The pen may be mightier than the sword, but images are even more powerful than words!
Images excel at certain types of communication, but are not so effective for other types. Still, it is important to understand what visual content does better than verbal content so you can choose the best medium for your message.
Here are 3 secrets to help you unlock the power of visual images in your content marketing.
SECRET #1: The human brain is designed for processing images.
Leonardo da Vinci said, “All of our knowledge has its origin in our perceptions.”
Human beings have five main sensory pathways, but most people rely quite heavily on their visual sense. Scientists estimate that close to 90% of the sensory input that enters our brains does so through our eyes!
An estimated 50% of all human brain resources is devoted to seeing and interpreting what we see. Approximately 30% of our gray matter contains vision neurons, compared to only 3% for hearing. Of all the nerves connecting to the brain, 40% of nerves come from the retina of the eyes.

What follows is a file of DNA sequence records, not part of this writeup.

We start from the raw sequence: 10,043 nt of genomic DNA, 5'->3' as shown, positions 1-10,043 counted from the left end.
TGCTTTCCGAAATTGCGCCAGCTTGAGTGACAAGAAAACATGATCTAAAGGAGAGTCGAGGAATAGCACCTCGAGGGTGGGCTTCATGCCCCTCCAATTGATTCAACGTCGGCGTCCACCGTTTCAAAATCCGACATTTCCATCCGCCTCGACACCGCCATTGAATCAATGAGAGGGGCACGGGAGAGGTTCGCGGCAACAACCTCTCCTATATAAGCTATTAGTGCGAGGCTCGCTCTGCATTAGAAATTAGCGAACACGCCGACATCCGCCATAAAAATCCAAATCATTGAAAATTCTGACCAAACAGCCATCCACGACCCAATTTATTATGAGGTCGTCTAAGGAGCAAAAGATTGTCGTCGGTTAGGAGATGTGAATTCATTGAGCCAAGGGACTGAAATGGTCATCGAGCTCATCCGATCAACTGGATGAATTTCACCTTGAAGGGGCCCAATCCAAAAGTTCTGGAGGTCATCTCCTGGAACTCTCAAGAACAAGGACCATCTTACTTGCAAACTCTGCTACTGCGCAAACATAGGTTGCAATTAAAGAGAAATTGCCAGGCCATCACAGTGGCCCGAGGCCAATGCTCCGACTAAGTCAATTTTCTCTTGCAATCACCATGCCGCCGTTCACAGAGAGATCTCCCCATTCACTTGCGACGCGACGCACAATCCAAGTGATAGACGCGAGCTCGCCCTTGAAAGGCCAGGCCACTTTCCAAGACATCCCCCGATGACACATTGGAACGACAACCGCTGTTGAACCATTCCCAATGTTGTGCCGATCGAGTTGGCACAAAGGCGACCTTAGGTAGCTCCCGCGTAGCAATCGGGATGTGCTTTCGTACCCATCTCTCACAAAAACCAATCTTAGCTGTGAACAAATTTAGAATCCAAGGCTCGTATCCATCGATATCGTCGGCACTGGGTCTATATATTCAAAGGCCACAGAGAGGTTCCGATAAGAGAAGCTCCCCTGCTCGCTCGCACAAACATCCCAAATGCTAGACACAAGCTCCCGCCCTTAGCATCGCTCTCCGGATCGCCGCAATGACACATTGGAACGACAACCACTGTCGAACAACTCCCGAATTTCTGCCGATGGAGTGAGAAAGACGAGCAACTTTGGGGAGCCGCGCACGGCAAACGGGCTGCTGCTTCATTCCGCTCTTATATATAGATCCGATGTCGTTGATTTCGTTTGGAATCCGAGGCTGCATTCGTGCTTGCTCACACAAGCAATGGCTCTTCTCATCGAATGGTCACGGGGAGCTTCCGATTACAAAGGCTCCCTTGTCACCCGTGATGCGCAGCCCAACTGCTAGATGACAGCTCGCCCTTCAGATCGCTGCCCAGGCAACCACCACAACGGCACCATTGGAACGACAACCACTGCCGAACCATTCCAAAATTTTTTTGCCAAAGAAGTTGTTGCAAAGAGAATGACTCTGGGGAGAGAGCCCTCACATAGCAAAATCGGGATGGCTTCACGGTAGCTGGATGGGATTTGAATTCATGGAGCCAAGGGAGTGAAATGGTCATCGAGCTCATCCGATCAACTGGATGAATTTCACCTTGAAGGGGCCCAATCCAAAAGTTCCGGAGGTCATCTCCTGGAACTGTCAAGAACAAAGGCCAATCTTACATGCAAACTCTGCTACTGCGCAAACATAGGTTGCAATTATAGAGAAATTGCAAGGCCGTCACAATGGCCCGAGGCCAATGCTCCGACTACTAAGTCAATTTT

Our brains are obviously set up to prioritize visual input over other types of sensory input. Vision is clearly the primary path of sensory input for most people.
The brain can process visual input 60,000 times faster that is processes textual information. Plus researchers have found that visual aids can increase learning by up to 400% over teaching with verbal methods alone.
What is all this visual input that our brains are so busy processing? Much of it is processed by our subconscious brains and is used for countless instant decisions to keep us safe.
SECRET #2: Written content is not primarily visual.
The role of written content is often misunderstood; we think it is visual because we use our eyes to read. But reading is more properly classified as a verbal task rather than visual.